Since the beginning, I have felt in my gut that there is an effective and very inexpensive solution to the problem of
construction of a Pole Shift Shelter that anyone could construct easily. Until last week the solution had eluded me.
Then last week I remembered my experience in Viet Nam. In Viet Nam, we routinely constructed shelters that
could withstand almost a direct impact of high explosive artillery. These, of course, were constructed of Sand
Bags. These cloth sand bags are available almost everywhere for building retaining walls during flood
conditions. Many empty bags fit in a small space (like an auto trunk) and are quite inexpensive. These are the
means of constructing a Sand Bag Shelter and in a very short time.
Basically, the shelter consists of sand bags filled with sand or even ordinary soil. It is constructed in two phases. First, the walls are built by laying filled sand bags on top of the ground in a suitable diameter circle with the first course of bags at least 3 or 4 wide. That is, the inner circle is laid, then snug against it another circle laid along its outside diameter, etc. Once a course (layer) is completed, the process is repeated, laying the next course on top of the first until the desired height is achieved. For the first 2 or 3 layers, the circle isn't quite completed, leaving enough space to crawl on your stomach through this door opening. Sand bags sufficient to fill in this space are left inside the shelter to close this opening once everyone is inside. The walls can be made somewhat stronger by driving 5/8th's rebar vertically through the middle of the inner diameter ring of sand bags every few feet and well into the ground.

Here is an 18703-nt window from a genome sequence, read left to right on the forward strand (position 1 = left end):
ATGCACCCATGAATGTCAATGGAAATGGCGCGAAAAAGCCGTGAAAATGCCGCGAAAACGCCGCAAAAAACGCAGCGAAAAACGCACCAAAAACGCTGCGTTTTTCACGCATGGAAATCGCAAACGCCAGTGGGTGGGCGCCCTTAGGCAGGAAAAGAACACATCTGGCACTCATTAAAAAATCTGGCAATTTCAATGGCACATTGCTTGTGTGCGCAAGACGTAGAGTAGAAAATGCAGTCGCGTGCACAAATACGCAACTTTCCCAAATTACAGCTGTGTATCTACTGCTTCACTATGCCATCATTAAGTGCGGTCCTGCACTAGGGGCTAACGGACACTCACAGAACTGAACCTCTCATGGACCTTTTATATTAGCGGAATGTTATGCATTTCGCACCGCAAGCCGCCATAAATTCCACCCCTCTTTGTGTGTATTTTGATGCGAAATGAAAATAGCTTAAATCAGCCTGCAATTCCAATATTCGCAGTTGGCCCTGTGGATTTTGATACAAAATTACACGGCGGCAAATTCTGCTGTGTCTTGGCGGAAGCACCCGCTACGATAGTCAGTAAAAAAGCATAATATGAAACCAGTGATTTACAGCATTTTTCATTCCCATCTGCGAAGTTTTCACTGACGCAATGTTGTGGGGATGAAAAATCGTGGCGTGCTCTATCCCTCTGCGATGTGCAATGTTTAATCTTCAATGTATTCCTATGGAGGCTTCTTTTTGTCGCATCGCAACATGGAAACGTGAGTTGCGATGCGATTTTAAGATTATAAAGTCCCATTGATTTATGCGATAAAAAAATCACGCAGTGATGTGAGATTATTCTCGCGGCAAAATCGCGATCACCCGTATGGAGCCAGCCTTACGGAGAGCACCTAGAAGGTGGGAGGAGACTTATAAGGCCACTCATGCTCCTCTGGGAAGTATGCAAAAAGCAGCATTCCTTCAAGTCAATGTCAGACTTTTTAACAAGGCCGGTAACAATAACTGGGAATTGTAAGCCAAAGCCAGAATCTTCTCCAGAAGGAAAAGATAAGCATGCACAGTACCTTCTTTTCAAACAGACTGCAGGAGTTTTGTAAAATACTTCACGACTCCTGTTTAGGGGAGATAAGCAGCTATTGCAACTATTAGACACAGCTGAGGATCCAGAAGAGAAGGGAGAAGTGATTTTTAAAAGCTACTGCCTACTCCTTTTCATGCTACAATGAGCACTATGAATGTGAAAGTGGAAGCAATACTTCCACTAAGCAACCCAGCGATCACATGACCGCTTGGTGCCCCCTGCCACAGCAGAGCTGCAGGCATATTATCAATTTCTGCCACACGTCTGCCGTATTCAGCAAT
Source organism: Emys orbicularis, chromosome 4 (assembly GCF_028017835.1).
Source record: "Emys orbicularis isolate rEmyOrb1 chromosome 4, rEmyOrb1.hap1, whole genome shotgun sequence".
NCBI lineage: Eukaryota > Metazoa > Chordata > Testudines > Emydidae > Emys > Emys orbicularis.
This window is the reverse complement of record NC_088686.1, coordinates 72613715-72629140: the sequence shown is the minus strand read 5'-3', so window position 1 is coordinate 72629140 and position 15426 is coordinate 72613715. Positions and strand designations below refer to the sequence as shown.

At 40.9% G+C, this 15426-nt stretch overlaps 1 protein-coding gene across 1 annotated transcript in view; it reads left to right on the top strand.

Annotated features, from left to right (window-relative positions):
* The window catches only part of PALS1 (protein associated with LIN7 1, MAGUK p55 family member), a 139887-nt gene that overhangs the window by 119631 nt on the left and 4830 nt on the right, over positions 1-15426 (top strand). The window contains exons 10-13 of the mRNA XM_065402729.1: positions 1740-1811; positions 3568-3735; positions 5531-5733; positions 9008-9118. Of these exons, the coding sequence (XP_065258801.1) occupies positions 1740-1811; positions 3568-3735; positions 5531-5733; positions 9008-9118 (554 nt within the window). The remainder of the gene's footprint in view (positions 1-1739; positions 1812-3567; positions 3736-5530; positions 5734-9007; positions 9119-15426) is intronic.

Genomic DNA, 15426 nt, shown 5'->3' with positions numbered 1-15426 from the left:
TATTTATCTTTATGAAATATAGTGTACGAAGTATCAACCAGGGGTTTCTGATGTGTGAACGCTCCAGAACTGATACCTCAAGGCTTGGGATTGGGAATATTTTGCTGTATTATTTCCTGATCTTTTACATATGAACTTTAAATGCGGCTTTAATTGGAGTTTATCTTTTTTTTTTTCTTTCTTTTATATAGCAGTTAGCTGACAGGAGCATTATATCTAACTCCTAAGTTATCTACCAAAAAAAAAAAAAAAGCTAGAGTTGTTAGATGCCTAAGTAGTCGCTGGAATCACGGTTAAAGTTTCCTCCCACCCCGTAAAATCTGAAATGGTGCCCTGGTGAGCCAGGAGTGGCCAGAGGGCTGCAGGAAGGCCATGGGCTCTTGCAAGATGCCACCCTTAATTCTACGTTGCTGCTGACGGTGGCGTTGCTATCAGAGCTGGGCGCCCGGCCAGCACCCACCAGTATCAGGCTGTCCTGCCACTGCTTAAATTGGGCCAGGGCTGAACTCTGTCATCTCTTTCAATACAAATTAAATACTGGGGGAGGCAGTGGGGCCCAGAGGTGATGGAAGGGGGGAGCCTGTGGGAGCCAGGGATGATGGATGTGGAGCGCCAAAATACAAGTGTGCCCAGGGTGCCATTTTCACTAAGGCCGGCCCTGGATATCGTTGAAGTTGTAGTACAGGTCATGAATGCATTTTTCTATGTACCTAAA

The next phase is the roof. This can be constructed from 3/4th inch plywood, or the hood of your car. The shape and size of the shelter is determined by the shape and size of this roof so that the outside edges lay on the middle of the second diameter ring of sand bags. Two 3"X4"s (or a single 4"X4") are placed vertically inside the center of the shelter to provide support for the roof. Next, sand bags are piled on top of this roof 3 or 4 layers deep. When completed, the entire structure should look like a little hill of sand bags. This construction should be sufficient to easily survive any wind or fire storm, with the fire simply burning the first layer of cloth from the most outside sand bags, leaving a hill of sand or soil.
If one had the time, this could be made even more secure by coating with an inch of concrete made from one part cement to 3 parts coarse sand. About a gallon of water is sufficient to activate the cement, with the mixture "stiff" enough so that it can be trawled onto the sand bag structure. This will cure in a couple weeks. The advantage here is additional protection against fire and a smoother surface to the wind. Its strength can be greatly increased by first shaping chicken wire over the sand bag structure and making the concrete up to 2 inches thick. The concrete outer layer, however, really isn't absolutely necessary. A family without rural property can carry in the family car sufficient empty sand bags to construct this shelter during the last few hours. Just don't forget the shovel.
Offered by Ron.